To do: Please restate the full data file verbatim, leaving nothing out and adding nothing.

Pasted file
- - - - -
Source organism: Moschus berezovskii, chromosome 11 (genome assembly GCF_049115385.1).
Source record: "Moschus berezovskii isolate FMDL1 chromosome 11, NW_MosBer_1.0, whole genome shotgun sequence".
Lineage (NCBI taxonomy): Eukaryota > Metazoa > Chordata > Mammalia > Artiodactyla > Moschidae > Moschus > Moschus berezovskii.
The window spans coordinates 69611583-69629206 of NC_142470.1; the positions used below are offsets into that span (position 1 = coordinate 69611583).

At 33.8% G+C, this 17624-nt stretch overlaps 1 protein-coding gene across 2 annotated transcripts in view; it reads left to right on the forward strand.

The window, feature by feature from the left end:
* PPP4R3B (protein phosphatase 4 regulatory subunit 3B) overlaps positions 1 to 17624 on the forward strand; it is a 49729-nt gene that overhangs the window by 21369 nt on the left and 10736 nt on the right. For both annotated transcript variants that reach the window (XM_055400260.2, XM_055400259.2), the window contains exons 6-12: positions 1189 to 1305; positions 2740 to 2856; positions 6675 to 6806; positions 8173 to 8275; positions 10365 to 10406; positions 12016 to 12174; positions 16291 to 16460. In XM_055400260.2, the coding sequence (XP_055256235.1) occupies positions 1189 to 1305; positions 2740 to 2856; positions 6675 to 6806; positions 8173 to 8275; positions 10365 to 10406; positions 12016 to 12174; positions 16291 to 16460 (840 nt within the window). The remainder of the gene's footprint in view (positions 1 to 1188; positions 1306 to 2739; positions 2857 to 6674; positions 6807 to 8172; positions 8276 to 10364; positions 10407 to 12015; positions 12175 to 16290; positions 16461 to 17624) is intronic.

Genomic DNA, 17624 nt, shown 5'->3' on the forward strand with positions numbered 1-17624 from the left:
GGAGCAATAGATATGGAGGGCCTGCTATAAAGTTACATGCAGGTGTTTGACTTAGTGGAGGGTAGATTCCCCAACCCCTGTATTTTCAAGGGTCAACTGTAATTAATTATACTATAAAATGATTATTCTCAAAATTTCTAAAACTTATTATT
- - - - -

Source organism: Moschus berezovskii, chromosome 11 (genome assembly GCF_049115385.1).
Source record: "Moschus berezovskii isolate FMDL1 chromosome 11, NW_MosBer_1.0, whole genome shotgun sequence".
Lineage (NCBI taxonomy): Eukaryota > Metazoa > Chordata > Mammalia > Artiodactyla > Moschidae > Moschus > Moschus berezovskii.
The window spans coordinates 69611583-69629206 of NC_142470.1; the positions used below are offsets into that span (position 1 = coordinate 69611583).

At 33.8% G+C, this 17624-nt stretch overlaps 1 protein-coding gene across 2 annotated transcripts in view; it reads left to right on the forward strand.

The window, feature by feature from the left end:
* PPP4R3B (protein phosphatase 4 regulatory subunit 3B) overlaps positions 1 to 17624 on the forward strand; it is a 49729-nt gene that overhangs the window by 21369 nt on the left and 10736 nt on the right. For both annotated transcript variants that reach the window (XM_055400260.2, XM_055400259.2), the window contains exons 6-12: positions 1189 to 1305; positions 2740 to 2856; positions 6675 to 6806; positions 8173 to 8275; positions 10365 to 10406; positions 12016 to 12174; positions 16291 to 16460. In XM_055400260.2, the coding sequence (XP_055256235.1) occupies positions 1189 to 1305; positions 2740 to 2856; positions 6675 to 6806; positions 8173 to 8275; positions 10365 to 10406; positions 12016 to 12174; positions 16291 to 16460 (840 nt within the window). The remainder of the gene's footprint in view (positions 1 to 1188; positions 1306 to 2739; positions 2857 to 6674; positions 6807 to 8172; positions 8276 to 10364; positions 10407 to 12015; positions 12175 to 16290; positions 16461 to 17624) is intronic.

Genomic DNA, 17624 nt, shown 5'->3' on the forward strand with positions numbered 1-17624 from the left:
GGAGCAATAGATATGGAGGGCCTGCTATAAAGTTACATGCAGGTGTTTGACTTAGTGGAGGGTAGATTCCCCAACCCCTGTATTTTCAAGGGTCAACTGTAATTAATTATACTATAAAATGATTATTCTCAAAATTTCTAAAACTTATTATT